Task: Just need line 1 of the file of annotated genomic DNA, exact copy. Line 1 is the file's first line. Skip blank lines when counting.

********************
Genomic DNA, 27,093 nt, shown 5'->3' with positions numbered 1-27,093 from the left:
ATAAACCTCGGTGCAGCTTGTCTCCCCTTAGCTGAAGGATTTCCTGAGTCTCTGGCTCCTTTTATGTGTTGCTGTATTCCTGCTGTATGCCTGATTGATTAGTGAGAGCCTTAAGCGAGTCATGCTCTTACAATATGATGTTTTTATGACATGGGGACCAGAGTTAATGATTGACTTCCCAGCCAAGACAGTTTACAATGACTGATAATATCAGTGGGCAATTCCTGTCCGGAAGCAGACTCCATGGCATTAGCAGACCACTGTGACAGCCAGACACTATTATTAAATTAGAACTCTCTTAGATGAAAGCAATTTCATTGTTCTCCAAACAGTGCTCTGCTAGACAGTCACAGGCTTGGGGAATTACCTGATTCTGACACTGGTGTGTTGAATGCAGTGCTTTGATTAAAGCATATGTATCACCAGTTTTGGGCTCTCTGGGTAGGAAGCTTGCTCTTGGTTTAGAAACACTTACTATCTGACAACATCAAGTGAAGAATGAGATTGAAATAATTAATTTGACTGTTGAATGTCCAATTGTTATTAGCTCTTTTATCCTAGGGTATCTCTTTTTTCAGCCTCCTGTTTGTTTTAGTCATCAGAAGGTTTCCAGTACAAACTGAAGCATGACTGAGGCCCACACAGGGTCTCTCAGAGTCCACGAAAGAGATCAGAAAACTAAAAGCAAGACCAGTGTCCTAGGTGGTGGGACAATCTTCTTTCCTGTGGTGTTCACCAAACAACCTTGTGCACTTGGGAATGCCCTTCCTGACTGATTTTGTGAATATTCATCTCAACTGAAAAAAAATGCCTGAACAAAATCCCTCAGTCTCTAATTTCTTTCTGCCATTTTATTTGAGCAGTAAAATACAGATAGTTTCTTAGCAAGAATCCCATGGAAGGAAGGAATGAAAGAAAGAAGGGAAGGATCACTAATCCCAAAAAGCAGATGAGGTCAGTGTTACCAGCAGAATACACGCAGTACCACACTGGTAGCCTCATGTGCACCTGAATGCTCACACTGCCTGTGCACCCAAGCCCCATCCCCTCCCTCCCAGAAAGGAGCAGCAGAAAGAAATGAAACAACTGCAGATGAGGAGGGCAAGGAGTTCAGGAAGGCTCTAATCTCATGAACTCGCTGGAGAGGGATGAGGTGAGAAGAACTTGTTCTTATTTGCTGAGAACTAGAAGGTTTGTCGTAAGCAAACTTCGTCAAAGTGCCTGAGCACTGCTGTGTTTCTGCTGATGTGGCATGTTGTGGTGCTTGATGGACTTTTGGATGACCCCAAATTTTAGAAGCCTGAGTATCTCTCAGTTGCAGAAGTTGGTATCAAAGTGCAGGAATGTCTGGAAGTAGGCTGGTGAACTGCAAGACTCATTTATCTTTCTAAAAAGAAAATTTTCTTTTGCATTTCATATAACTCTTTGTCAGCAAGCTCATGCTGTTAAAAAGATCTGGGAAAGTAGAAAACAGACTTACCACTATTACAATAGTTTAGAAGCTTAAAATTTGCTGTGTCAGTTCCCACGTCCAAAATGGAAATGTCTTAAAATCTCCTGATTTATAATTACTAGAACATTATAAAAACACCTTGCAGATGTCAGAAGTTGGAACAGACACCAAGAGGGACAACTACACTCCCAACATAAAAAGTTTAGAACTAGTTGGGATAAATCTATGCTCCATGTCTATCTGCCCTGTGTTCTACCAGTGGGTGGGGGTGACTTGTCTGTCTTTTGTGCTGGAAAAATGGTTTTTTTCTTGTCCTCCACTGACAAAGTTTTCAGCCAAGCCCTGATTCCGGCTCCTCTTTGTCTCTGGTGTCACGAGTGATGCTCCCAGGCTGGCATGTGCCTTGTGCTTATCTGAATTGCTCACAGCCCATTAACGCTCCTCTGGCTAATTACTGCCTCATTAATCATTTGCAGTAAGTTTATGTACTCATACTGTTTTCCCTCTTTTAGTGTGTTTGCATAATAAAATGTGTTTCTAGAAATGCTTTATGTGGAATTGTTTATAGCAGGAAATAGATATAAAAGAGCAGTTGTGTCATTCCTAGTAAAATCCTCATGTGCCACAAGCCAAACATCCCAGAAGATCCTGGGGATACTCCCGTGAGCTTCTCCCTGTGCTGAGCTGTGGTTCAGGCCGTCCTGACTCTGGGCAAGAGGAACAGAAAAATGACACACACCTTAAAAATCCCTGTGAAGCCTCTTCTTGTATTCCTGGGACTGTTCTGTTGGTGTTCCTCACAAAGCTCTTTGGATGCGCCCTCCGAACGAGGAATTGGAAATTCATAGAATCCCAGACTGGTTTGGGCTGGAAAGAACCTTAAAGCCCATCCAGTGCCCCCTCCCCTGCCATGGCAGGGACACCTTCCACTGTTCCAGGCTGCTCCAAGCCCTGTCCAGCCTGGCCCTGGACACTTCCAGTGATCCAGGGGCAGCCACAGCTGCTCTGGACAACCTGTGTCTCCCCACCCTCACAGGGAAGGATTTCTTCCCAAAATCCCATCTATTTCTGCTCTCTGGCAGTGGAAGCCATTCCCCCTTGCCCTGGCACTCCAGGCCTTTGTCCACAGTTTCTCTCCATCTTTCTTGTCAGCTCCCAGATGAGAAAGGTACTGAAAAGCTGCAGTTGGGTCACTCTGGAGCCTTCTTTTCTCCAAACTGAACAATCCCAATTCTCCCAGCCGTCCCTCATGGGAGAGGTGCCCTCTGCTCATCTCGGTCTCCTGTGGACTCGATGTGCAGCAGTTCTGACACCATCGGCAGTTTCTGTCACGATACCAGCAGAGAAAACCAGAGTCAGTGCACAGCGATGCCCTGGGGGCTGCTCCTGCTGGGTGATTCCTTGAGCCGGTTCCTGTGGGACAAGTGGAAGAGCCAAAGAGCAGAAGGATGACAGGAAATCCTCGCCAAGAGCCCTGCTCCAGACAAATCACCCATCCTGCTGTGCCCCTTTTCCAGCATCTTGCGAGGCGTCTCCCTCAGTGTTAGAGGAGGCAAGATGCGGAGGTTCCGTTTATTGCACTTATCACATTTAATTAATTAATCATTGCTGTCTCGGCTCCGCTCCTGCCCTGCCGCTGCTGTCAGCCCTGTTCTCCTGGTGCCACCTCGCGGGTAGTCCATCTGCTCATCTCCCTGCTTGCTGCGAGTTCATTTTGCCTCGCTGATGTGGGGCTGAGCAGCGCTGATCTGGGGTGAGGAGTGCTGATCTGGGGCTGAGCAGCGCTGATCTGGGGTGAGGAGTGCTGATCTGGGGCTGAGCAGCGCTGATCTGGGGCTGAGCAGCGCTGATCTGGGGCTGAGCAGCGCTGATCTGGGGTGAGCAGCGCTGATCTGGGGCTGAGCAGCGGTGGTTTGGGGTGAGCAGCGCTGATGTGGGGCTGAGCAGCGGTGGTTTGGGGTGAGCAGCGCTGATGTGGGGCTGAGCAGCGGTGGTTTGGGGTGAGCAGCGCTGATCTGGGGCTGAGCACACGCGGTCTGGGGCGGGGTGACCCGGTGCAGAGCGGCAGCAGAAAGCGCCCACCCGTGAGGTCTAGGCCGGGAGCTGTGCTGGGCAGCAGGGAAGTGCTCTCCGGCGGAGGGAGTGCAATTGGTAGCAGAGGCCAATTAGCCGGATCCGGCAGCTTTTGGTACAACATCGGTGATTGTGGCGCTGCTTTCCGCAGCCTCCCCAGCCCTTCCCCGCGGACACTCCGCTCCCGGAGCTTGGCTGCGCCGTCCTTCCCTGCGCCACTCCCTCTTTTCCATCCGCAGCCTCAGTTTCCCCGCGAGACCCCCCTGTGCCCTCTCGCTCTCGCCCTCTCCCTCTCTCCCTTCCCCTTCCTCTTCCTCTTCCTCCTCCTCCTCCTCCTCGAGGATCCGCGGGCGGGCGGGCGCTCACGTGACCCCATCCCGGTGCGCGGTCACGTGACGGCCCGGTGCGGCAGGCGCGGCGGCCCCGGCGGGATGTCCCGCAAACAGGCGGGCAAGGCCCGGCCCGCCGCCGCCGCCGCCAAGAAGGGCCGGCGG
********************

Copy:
Genomic DNA, 27,093 nt, shown 5'->3' with positions numbered 1-27,093 from the left: